Generally made from kiln-fired clay, it is estimated that bricks have been used since 7000 BC, as examples were discovered in the ancient city of Jericho. Since then, bricks have been omnipresent in the history of architecture, combining constructive ease, aesthetics and comfort. Nowadays, with the growing concerns around the environment and the larger impact of materials used and decisions taken on a project, there are ways to modernize an ancient material such as brick through a few updates to its manufacturing process, making it even more eco-conscious. Brick can already be considered a sustainable material because of its durability and recyclability, but there are ways to further improve it. The new project for the headquarters of the food manufacturer Danish Crown, under construction and developed by CEBRA office, is a good example of how to apply this product in a more sustainable way.
Listing the benefits of bricks is not difficult. It is a robust, solid and stable material. After the end of their useful life, the parts can easily be reused or recycled, as long as they are carefully disassembled. With good thermal inertia, brick walls absorb excess heat and avoid large temperature differences, and do not emit unwanted odors or substances. In addition, its aesthetic is extremely pleasant, with shade variations and a cozy texture, being a material that “ages” well, but that can be easily renewed.
In the project developed by the Danish office CEBRA, brick is the undisputed protagonist. The building will be the headquarters of the Danish Crown company and one of the first buildings in the country to obtain DGNB heart certification, which states that the building must be healthy and comfortable for employees, with a special focus on air quality, thermal comfort, acoustics and architectural quality. Brick is an especially good solution for these types of requirements. In this project, 350,000 bricks were used. Choosing Randers Tegl’s GREENER bricks over conventional bricks ensured a reduction of more than 66 tonnes of C02.
The headquarters of a global leader in sustainable meat production requires special considerations; architectural as well as sustainability-wise. The project has set out to create an environment that spans the company’s 130-year history and their objective of delivering climate neutral meat production by 2050.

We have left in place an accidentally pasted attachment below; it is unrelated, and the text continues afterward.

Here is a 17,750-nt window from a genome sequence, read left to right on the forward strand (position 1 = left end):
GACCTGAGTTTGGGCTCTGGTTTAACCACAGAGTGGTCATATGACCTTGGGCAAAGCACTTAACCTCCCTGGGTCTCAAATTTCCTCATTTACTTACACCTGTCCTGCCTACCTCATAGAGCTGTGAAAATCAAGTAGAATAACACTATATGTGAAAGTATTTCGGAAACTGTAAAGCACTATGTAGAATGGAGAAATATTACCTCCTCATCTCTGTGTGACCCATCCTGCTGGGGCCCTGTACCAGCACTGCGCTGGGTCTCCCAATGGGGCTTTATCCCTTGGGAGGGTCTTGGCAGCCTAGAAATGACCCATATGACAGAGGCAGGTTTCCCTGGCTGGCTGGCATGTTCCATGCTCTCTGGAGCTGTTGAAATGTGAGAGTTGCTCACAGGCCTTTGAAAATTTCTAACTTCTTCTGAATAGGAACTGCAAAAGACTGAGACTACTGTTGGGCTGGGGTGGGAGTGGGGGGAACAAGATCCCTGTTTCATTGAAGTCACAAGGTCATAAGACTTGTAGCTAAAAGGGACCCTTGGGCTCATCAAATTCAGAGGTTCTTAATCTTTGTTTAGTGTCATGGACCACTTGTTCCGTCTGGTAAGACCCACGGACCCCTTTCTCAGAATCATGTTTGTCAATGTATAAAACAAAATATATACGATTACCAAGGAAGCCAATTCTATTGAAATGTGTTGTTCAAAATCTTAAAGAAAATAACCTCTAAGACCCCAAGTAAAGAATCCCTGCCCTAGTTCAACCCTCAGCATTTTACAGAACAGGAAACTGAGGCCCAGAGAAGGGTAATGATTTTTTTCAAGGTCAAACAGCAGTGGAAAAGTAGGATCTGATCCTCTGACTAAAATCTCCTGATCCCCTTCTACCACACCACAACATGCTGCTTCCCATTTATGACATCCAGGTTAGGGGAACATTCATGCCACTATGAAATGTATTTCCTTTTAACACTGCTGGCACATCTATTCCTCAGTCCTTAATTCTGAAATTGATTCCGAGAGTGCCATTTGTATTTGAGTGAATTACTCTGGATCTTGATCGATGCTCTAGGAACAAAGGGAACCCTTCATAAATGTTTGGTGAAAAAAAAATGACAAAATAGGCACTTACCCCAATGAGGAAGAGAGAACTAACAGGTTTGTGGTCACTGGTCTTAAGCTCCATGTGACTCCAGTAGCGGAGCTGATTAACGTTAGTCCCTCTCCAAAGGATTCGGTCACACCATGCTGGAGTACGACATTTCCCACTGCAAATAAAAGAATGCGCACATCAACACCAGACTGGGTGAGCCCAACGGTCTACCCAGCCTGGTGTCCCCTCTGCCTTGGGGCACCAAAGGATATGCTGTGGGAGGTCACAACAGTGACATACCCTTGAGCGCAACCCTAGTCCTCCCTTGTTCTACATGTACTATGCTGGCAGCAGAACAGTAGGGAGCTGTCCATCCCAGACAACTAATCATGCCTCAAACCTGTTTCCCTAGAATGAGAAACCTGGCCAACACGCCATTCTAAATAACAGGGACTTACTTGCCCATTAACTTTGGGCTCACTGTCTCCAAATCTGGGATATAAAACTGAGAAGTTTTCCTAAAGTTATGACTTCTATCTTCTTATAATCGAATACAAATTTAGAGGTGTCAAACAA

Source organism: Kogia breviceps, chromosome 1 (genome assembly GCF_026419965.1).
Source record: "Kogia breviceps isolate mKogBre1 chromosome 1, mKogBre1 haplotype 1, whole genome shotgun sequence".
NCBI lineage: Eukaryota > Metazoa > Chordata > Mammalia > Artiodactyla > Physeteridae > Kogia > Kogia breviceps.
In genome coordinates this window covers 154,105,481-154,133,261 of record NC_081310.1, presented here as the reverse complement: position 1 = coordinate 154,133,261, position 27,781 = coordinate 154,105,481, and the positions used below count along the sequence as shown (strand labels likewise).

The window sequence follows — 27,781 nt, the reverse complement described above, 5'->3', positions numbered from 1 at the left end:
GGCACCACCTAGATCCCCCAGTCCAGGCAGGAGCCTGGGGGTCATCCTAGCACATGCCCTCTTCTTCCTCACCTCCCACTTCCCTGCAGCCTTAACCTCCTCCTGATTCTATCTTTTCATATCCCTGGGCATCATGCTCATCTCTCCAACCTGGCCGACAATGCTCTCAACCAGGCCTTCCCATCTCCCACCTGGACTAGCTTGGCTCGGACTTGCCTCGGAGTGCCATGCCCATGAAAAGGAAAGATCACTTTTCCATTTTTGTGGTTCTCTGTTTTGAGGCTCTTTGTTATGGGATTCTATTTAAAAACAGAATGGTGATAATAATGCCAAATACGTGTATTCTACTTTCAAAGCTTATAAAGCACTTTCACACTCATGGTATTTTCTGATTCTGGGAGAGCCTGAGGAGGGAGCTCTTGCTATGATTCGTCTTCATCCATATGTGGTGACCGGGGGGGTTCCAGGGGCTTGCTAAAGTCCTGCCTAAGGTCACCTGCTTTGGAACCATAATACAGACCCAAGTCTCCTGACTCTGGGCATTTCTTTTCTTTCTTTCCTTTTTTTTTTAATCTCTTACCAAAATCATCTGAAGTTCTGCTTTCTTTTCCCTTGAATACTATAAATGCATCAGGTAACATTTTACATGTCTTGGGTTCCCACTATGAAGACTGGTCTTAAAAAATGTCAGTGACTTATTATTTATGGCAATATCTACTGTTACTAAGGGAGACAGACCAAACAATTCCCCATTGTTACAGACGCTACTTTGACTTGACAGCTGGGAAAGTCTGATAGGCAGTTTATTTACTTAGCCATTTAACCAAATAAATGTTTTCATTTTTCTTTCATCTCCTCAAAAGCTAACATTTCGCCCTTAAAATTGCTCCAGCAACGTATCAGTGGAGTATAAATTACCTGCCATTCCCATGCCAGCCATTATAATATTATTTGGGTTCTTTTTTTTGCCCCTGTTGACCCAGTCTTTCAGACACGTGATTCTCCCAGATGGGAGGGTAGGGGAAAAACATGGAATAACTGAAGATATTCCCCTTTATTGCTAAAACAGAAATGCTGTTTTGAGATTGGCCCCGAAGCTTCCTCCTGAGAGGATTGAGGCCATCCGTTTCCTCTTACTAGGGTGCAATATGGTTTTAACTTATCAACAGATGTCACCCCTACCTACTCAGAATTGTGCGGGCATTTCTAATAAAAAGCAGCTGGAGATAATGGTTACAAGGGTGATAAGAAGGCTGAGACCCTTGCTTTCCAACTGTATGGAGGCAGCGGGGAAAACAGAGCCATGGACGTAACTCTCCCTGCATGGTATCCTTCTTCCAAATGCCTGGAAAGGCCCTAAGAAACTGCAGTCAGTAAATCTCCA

According to the architects responsible for the project: “Our design uses the typical Danish farm building with its solid brickwork, hipped roof, and high ridge to create an identifiable signature for the headquarters. Three-wing buildings are pushed together on one side to frame the main entrance and fan out to the north towards an open landscape. The wings are offset to one another so that they gather around a central inner hub, like a farm’s courtyard or a community green in nucleated villages.”
The bricks, with their characteristic hue, are the protagonists in the space, used in all the façades of the volumes, which means that they also envelop the central patio, an area of great importance for interaction between people. The bricks were manufactured by Randers Tegl, a Danish company that has been striving to reduce the energy and carbon footprint in production of bricks and tiles. An element that greatly impacts the environmental footprint is the energy used for burning, which traditionally comes from fossil fuels. The products in its GREENER range are produced exclusively with electricity from wind and biogas. This has the advantage that, unlike fossil fuels, it is sustainable, since the CO2 emitted by burning biogas is matched by the amount of carbon dioxide that plants absorb from the atmosphere as they grow. Thus, each brick's environmental impact is reduced by 50%.
The GREENER bricks cost about 10% more than ordinary bricks. But since the facade of a building is only part of the overall budget, it is a small cost to opt for a green upgrade that has great – and documented – effect on the environmental footprint, that is very likely to affect environmental certifications of the project.